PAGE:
Dilated cardiomyopathy of unknown origin

This forum is intended for international users to help them with the treatment of cardiomyopathy or heart failure.
christine1
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Lid geworden op: Ma Okt 12, 2009 1:14 pm

Berichtdoor christine1 » Ma Dec 13, 2010 4:25 am

Hi Corrij,

How are you? I hope that you are doing well.

During the last months, nothing important happened with my dilated cardiomyopathy. I feel well. In a few weeks, I have to make some exams. I’ll tell you how are my EF.

Nevertheless in September, a blood test showed that the levels of AST, ALT and GGTP were higher than the normal. The problem is that these levels are increased every month. Until September, I reduced all of the vitamins and supplements, but now my gastroenterologist recommends me to stop all of them. He thinks that maybe I have taken too much vitamins and supplements. Some tests showed that I haven’t had hepatitis. I don’t drink alcohol, and I am not an obese person. I am very worried about that because I don’t know what to do. What is more important, my heart or my liver?

Corrij, do you think that some vitamins or supplements of the protocol have side effects that affects the liver?

If I stop the protocol for one or two months, what should happen with my heart?

Thank you again for your assistance.

Best regards.
Christine.

Corrij (therapeut)
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Berichtdoor Corrij (therapeut) » Ma Dec 13, 2010 11:30 am

Hello Cristine,

CoQ10 is not the only answer to the complex issues of heart disease, neurological diseases, or immune dysfunction; however, research indicates that it’s a bigger piece of the puzzle than physicians and scientists ever imagines. The more we study this naturally occurring compound, the more benefits we find. Coenzyme Q10 doesn't cause side effects for most people, The safety of both forms has been tested, and no significant side effects reported. Occasional mild stomach upset may occur. Taking your CoQ10 or ubiquinol with meals usually alleviates this rare effect.

Taking normal levels of carnitine does not lead you to experience unpleasant side effects. However, you may be able to experience having too much energy when taking them, and if you take them later during the day, you might have difficulties falling asleep. These side effects are not really reason for concern in many people, as they are mostly mild to moderate, and easy to deal with.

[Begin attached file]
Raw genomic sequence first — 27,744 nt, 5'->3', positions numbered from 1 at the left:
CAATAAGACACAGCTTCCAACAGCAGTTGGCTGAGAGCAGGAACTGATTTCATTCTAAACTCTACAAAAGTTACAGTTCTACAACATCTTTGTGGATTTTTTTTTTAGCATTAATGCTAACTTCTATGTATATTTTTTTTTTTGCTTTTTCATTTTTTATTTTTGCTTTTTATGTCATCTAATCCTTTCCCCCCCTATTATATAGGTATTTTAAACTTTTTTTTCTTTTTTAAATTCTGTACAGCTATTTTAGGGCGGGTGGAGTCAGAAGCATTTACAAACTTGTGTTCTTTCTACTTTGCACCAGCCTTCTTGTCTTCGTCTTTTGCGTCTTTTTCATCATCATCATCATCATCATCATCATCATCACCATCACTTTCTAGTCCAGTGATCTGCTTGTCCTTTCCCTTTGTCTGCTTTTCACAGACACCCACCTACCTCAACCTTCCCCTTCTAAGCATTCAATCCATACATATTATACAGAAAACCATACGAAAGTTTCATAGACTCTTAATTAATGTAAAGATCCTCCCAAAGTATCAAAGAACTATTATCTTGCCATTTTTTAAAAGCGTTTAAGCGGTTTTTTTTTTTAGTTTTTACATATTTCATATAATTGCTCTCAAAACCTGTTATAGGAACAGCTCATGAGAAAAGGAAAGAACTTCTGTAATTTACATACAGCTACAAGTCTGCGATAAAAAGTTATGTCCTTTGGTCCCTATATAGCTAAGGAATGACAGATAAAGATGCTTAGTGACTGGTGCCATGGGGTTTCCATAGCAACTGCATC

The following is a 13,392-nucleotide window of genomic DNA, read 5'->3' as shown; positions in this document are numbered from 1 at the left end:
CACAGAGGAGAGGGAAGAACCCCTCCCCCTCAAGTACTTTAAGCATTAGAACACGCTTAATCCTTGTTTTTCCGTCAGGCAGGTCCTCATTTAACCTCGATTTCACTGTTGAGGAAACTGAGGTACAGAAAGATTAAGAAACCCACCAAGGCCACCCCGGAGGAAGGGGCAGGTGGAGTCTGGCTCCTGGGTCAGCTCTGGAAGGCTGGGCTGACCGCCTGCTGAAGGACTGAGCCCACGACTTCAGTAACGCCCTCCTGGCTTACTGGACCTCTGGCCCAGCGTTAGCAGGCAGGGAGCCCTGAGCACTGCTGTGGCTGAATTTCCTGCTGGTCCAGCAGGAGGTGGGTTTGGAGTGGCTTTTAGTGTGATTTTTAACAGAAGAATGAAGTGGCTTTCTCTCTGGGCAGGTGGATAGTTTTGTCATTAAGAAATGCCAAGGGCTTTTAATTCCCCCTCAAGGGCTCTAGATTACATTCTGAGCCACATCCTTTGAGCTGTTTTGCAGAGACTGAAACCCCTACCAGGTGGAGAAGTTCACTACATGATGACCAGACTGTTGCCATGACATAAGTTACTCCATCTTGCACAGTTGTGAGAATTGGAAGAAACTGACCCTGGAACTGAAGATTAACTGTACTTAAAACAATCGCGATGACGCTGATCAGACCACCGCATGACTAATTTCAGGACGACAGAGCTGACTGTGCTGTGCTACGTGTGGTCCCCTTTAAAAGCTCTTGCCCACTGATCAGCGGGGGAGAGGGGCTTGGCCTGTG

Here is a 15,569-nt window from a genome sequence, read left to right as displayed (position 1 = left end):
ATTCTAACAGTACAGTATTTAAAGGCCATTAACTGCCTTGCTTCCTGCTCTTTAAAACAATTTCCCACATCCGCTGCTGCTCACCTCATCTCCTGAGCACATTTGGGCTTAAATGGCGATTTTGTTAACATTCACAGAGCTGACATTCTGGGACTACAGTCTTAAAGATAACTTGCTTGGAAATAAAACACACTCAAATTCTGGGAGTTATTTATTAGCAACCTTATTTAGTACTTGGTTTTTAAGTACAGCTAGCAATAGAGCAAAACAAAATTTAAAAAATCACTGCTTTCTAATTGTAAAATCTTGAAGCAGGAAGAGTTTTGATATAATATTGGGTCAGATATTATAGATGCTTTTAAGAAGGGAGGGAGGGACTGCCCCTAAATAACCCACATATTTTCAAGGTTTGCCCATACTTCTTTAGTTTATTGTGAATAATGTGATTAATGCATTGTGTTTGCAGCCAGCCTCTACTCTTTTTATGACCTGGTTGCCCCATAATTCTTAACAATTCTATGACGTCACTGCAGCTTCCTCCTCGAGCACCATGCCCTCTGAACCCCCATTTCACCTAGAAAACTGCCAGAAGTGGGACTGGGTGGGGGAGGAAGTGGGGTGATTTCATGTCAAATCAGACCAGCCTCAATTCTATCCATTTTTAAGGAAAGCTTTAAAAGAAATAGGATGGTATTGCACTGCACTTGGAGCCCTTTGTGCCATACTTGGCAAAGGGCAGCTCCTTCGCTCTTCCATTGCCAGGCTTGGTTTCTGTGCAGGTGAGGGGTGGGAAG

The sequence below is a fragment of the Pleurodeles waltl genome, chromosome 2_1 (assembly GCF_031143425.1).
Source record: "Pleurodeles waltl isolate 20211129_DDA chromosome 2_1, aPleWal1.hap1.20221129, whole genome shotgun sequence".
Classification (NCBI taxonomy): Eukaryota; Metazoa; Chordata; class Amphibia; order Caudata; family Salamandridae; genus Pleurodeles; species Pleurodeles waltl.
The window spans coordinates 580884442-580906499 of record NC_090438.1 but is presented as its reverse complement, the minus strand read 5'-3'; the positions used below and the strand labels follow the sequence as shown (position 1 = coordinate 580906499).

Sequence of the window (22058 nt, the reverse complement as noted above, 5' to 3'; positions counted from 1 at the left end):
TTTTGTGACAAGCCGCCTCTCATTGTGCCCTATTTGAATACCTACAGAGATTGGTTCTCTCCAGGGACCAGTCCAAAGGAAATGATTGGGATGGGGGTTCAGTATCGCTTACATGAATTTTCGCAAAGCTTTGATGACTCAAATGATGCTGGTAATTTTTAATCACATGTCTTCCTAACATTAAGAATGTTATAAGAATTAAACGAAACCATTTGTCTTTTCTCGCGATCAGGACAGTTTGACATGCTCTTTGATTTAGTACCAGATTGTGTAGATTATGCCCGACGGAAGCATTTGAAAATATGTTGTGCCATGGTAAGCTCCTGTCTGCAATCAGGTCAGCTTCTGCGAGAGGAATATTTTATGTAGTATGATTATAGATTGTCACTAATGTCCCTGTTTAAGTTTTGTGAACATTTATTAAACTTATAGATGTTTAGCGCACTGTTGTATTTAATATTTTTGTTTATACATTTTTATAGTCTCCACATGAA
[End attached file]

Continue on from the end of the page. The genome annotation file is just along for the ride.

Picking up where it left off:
Adding extra taurine to one's diet may increase physical endurance and reaction times, enhance concentration and alertness, improve memory, strengthen the heart muscle, reduce blood pressure, assist in hydration during exercise and prevent cataracts.
Effects
Studies have shown no significant negative side effects in taurine dosages up to 6 grams a day.

The liver is responsible for filtering the body's blood, metabolizing any drug that is ingested. Some medications can be toxic to the liver, causing inflammation, jaundice and cirrhosis, a chronic disease where the liver develops excess scar tissue.

Some heart medication can cause liver problems for example Amiodarone is a medication used to treat serious heart conditions such as ventricular tachycardia and atrial fibrillation. This drug can cause a range of problems, from mild liver enzyme irregularities, to irreversible cyrrosis


Many drugs have the ability to cause any form of liver disease, including acute and chronic hepatitis as well as a fatty liver and nonalcoholic fatty liver disease (NAFLD). And, many drugs can cause cirrhosis, liver failure, or even liver tumors.

Drug-induced liver injury may be diagnosed through blood work. Some medications may cause hepatocellular liver injury. This is manifested by elevations in the transaminases AST and ALT. Other medications may cause cholestatic liver injury. This is manifested by elevations in AP and GGTP. And some medications may cause both types of liver injury. In addition, there are medications that may cause elevated bilirubin levels.